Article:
The Right to Life

John Derbyshire writes a long, playful, and often meandering book review of Party of Death, by Ramesh Ponnuru.

The book apparently claims that the Democratic party is the party of death. According to, the inside flap assures us that “It’s not just abortion-on-demand. It’s euthanasia, embryo destruction, even infanticide—and a potentially deadly concern with ‘the quality of life’ of disabled people.”

According to Derbyshire in his review, “disabled people” includes the like of Terry Schiavo. She was disabled to the point of not being conscious, but that doesn’t buy her a category any different from the guys in Murderball, or your Aunt Edna who uses a walker.

It’s a pretty good review, of the book and the book’s position, which Derbyshire considers dangerous and a little nutty. Actually, on a scale from 1-10, he gives the nuttiness of the position a 2.

This qualitative preciseness is part of what I like about Derbyshire. For example, he doesn’t say that one section is longer than the other two. He says, “their lengths in approximate ratio 3:2:2.” (He seems to have earned his mathematical chops. At the least, he’s written a couple of books on mathematics or mathematicians.)

I haven’t heard any buzz about the book, so I guess I’m not very worried about its affect on the masses. To me, the absolutist right-to-lifers (any kind of life) are still on the fringes and not to be fussed about. Hopefully, things won’t change any time soon.

[Link to review found on]

[Update: Ponnuru responds]

4 Responses to The Right to Life

  1. Kevin Priest June 12, 2006 at 3:06 pm #

    Derb is kind of a polymath freak, but he can be entertaining. The book itself is actually kind of interesting. I think Ramesh blew it with the title, as it’s much more “in your face” than anything in the book itself. Basically, Ramesh is a “bright line” kind of guy, and there’s only two places you can draw a line like that in the abortion debate (conception or birth). Anything else is splitting hairs. So, he takes the logical extreme position that anything that crosses that bright line will eventually lead us to killing people for being stupid (which, I must admit I’ve entertained at times). I don’t agree with Mr. Ponnuru, but I do think he’s makes his argument honestly, and is perfectly capable of seeing that he’s in the extreme, he just thinks he’s right (I don’t). Too bad Regnery stuck him with the Coulter-ish title, because I think he’s better than that.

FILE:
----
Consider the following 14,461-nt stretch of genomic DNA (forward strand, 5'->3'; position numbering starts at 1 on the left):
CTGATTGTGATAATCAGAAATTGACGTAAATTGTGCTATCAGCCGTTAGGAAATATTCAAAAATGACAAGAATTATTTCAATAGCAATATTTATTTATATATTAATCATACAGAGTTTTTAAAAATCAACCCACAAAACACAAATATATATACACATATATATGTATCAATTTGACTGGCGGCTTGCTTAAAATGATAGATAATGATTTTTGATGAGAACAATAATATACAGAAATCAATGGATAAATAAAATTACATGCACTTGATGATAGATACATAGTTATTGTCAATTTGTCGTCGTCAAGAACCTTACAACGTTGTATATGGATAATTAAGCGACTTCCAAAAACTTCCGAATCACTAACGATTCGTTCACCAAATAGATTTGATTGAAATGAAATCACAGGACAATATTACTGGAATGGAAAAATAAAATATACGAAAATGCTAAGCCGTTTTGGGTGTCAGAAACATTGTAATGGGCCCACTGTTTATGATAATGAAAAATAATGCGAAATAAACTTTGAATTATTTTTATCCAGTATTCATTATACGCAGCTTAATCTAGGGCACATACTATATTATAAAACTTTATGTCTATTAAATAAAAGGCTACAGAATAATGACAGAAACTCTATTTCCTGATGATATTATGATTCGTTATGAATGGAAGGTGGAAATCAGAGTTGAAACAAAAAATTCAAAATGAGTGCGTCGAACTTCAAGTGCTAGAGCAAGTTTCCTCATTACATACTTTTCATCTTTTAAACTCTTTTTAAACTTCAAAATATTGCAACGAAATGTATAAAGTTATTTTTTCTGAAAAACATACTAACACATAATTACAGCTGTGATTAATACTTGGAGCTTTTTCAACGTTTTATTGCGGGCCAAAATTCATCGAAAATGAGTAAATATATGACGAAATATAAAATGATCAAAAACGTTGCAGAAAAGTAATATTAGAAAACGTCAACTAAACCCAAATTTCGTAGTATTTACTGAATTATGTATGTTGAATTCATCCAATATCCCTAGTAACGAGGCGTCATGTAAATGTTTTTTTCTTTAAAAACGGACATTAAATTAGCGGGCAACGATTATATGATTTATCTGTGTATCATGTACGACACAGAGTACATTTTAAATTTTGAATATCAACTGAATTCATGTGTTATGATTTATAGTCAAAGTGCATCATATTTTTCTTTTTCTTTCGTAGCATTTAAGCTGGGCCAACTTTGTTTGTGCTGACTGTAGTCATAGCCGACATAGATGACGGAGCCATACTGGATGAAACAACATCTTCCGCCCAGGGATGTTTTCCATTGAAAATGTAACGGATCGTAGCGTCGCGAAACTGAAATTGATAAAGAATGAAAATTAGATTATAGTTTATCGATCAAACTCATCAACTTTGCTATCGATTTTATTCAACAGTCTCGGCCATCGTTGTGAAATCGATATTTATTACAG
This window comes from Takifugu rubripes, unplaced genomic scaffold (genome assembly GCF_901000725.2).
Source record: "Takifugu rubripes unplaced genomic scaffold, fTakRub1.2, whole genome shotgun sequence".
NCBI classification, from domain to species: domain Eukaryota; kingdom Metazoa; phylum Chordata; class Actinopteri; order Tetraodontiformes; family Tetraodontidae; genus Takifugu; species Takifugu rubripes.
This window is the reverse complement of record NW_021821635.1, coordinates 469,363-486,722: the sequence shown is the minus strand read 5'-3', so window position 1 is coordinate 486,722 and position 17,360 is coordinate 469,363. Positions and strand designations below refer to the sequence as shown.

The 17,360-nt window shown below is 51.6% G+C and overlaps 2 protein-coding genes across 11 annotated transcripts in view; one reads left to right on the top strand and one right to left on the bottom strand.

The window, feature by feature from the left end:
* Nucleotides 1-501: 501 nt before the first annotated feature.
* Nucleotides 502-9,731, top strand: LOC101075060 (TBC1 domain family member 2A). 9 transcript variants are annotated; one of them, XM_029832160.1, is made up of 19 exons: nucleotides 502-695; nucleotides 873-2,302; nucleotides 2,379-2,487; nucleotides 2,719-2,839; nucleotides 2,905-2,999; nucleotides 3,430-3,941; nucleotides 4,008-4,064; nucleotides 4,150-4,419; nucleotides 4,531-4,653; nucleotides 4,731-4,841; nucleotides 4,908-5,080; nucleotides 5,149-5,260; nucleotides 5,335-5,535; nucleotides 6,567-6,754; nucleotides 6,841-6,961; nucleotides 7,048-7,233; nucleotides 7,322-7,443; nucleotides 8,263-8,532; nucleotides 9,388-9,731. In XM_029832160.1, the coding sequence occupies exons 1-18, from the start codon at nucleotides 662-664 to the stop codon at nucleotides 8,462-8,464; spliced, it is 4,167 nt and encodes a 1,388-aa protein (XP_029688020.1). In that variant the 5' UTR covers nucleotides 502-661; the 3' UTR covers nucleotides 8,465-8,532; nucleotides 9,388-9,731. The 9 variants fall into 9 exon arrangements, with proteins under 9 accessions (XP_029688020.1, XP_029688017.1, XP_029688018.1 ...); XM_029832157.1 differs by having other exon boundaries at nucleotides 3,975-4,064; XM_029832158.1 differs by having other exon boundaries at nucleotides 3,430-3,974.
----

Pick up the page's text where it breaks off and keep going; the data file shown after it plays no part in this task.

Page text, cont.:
Back to Derb: He’s alright as long as you don’t get him talking about homosexuality. I think he’s got some unresolved issues in that area. 😉


  2. weeklyrob June 13, 2006 at 1:25 pm #

    “Derb” does pay Ponnuru the compliment of saying that he packs enouigh intellectual firepower to really make his cause dangerous.

    I think he mainly agrees with you that Ponnuru makes his case (more or less) honestly. He even likes the title.

    I’ll have to start paying more attention to both of these guys.

  3. Jeffrey June 21, 2006 at 10:04 pm #

    I just got Murderball from Netflix. I plan to watch it tonight. 🙂

    I find that both parties are sanctimonious and hypocritical. Either life is absolutely sacrosanct or it isn’t.

    If it isn’t, then abortion up until some abritrary point between conception and birth is okay (said point to be argued out until everyone’s more or less comfortable with where it lands). And capital punishment is fine (with multiple caveats about fairness, but there’s no overriding moral prohibition). I mean, how can people simultaneously argue that an 8-month pregnancy can be ended on a whim but killing vicious criminals is somehow repugnant?

    If it is, then abortion is wrong and so is capital punishment. So again, how can you argue against one and for the other?

    Which party is consistent? Neither.

  4. weeklyrob June 21, 2006 at 10:17 pm #

    I was a little disappointed in Murderball. I wanted to see more of the actual sport, but they’d always show a half second of it, then cut away.

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